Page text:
Tata Steel came up with ingenious ways to protect itself. Steel ropes were tied to gas balloons and released to prevent Japanese fighter planes from diving down to bomb the factory. As camouflage, tar boilers were set up 40 ft apart within the steel factory to create smokescreens. Bartholomew D’Costa, an enterprising Anglo-Indian contractor was entrusted this task while apprentices were paid an extra allowance of Rs.15 per month for round-the-clock supervision.

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Since there were no proper hotels in Jamshedpur to lodge Allied troops, Bartholomew’s son John was asked to hastily build one! Using bricks from his kiln and cutlery bought from Lord’s, a Calcutta hotel that was closing down, he set up The Boulevard Hotel in December 1940. Interestingly, British airmen paid 14 annas per head a day and managed their own mess while the Americans paid one rupee 16 annas a day for room and board. Taking us on a tour of hallways lined with sepia prints of wartime Calcutta, John’s son Ronald D’Costa chuckled, “There were regular drunken brawls between American and British troops. The chairs and tables that survived the fights have been used in the hotel and the attached Brubeck Bakery.” The exposed bricks bore the initials DC (D’Costa)!

But Jamshedpur’s best was yet to come. During WWII, when United Kingdom could not meet the demand for Armoured Fighting Vehicles, Commonwealth countries began developing their own armoured cars. India developed a series of Wheeled Armoured Carrier, Indian Pattern or ACV-IP better known as the ‘Tatanagar’. The vehicles used Ford truck chassis imported from Canada and armour-plated hulls constructed by Tata Steel. Between 1940 and 1944, 4,655 units were built at the Railway workshop with a special plant set up for Armour, Hull, Axle and Tyre tracks. Tata Engineering & Locomotive Company or TELCO (now Tata Motors) completed the last order in 1945 when it took over the railway workshop.

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Ironically, the first vehicle to roll out of Tata Motors was not a truck, but a tank! The multi-role Tatanagar was widely used for reconnaissance, ferrying personnel, mounting anti-aircraft weapons and as a Forward Observation Officer’s vehicle. Weighing 2,626 kg with 14mm armour, it could seat 3-4 people and touch speeds of 80 km/hr. Impenetrable by ordinary bullets, its hull saved many lives and won the admiration of soldiers. It was used by various Indian Infantry Divisions across Syria 1941, North Africa 1941-42, Malaya Command 1941 and Italy 1943-45 and also saw action in the 1950 Korean War, aiding the 18th British Infantry Division, 8th Australian Infantry Division and Royal New Zealand Artillery.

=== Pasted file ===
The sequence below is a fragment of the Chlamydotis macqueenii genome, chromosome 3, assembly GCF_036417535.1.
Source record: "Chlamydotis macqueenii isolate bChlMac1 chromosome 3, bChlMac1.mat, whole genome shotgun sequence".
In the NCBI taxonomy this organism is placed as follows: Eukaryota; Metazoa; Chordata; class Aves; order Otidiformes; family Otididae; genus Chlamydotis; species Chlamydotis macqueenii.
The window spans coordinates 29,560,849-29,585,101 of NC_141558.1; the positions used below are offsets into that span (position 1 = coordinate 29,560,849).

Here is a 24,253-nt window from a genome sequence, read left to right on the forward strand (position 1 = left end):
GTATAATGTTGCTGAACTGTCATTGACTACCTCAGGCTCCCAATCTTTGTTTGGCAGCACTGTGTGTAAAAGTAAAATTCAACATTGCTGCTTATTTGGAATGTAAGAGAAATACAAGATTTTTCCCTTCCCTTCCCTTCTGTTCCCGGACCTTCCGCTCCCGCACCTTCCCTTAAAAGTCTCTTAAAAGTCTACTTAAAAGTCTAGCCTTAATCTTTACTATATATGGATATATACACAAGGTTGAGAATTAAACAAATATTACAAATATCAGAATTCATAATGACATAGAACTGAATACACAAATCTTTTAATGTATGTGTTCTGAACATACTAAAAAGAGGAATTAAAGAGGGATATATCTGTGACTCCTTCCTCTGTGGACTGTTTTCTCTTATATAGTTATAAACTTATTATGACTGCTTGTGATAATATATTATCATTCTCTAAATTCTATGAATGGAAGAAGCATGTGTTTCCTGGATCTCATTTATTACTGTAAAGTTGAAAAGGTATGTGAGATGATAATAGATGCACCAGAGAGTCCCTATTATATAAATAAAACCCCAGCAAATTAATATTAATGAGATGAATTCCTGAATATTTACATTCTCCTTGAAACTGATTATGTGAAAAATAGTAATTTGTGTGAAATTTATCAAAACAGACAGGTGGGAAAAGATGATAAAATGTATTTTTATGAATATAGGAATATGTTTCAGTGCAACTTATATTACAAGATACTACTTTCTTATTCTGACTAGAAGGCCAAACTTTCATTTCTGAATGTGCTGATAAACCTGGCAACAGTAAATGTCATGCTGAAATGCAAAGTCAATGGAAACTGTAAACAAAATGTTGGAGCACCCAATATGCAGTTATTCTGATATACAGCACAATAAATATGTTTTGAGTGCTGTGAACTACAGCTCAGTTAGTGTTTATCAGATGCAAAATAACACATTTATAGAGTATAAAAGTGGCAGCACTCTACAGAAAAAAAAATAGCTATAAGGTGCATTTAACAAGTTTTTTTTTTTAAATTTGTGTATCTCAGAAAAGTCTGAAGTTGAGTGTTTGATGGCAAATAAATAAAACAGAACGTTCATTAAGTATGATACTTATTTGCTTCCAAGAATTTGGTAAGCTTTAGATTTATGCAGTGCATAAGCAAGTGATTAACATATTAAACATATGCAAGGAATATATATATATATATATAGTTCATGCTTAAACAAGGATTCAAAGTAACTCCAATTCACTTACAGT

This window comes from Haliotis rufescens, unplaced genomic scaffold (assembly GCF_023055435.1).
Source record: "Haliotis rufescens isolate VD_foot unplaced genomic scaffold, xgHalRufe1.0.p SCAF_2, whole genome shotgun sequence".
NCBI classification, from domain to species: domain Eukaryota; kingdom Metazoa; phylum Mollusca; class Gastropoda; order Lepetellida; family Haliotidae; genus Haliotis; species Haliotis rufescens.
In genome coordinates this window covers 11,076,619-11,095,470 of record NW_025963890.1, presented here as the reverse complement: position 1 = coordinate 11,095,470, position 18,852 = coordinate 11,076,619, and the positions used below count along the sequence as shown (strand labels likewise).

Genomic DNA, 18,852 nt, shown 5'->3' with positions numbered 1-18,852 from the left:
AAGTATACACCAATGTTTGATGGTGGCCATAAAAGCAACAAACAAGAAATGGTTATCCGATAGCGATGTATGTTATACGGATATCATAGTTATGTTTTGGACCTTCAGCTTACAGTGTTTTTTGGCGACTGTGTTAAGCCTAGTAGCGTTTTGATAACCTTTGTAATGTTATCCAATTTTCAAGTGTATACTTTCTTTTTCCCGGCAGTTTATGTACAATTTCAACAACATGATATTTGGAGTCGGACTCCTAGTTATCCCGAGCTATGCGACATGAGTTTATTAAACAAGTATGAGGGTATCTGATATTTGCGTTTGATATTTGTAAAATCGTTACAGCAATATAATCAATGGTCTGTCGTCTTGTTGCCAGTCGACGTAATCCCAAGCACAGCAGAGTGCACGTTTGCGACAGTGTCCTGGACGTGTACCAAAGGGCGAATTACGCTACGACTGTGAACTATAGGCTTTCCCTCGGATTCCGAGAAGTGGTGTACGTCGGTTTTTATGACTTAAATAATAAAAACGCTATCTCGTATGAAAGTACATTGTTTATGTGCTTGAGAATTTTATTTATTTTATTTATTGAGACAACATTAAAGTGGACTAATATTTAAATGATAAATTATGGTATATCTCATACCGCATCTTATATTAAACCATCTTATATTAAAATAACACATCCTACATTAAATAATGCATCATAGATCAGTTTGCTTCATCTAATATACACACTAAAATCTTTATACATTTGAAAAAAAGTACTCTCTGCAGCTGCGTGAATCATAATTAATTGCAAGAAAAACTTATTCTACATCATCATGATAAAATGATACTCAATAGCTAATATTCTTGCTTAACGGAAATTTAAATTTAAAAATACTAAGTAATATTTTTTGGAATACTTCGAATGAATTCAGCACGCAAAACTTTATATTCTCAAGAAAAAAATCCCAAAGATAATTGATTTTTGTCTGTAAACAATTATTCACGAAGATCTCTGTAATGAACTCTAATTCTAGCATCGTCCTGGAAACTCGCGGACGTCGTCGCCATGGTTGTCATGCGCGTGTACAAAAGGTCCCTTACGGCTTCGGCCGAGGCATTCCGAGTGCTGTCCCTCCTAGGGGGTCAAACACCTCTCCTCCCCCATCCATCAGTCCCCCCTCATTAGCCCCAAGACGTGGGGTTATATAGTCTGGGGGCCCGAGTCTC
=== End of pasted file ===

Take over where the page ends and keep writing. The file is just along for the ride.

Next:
For nearly half a century its legacy lay forgotten until two Tatanagars were found in the Indian Army scrap yard. By cannibalizing the parts of one to help build the other, the Tata Motors team from Engineering Research Centre and General Transport managed to get one to working condition. It even featured in the Carnival parade from Jubilee Park to Gopal Maidan and local Republic Day celebrations in 2014. When we visited Tata Motors, it was thrilling to see the original 95HP Ford V-8 Petrol Engine rev to life.

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Jamshedpur’s war history was not restricted to the ground. Not too far from the city, a slew of airfields once bellowed with bombers taking off for the first overland bombings of Japan. We drove down the Jamshedpur-Kolkata highway to the closest airstrip at Dhalbhumgarh, an ancillary field for more strategic ones nearby. Driving a mile off NH-33 past neat rows of sal trees we turned left onto a wide unmarked highway. Oddly, clumps of vegetation shot through the tarmac like obstacles in a gaming video. Only after driving a few hundred meters on this ramrod straight superhighway did we realize that we were on an old airstrip! Hidden by overgrowth were the ruins of an abandoned air terminal.

Built around 1942 to conduct raids against advancing Japanese armies in Burma and aid transport operations in China, many such airfields were clustered around India’s eastern frontier, with easy access to the port at Calcutta. Since Japanese control of the China Sea cut off seaborne supplies, pilots had to fly 500 km from India to China over the world’s tallest mountain range, the Himalayas. With its harsh terrain, misty peaks and sudden weather changes, ‘The Hump’ as it was called, was the world’s most dangerous overland air route.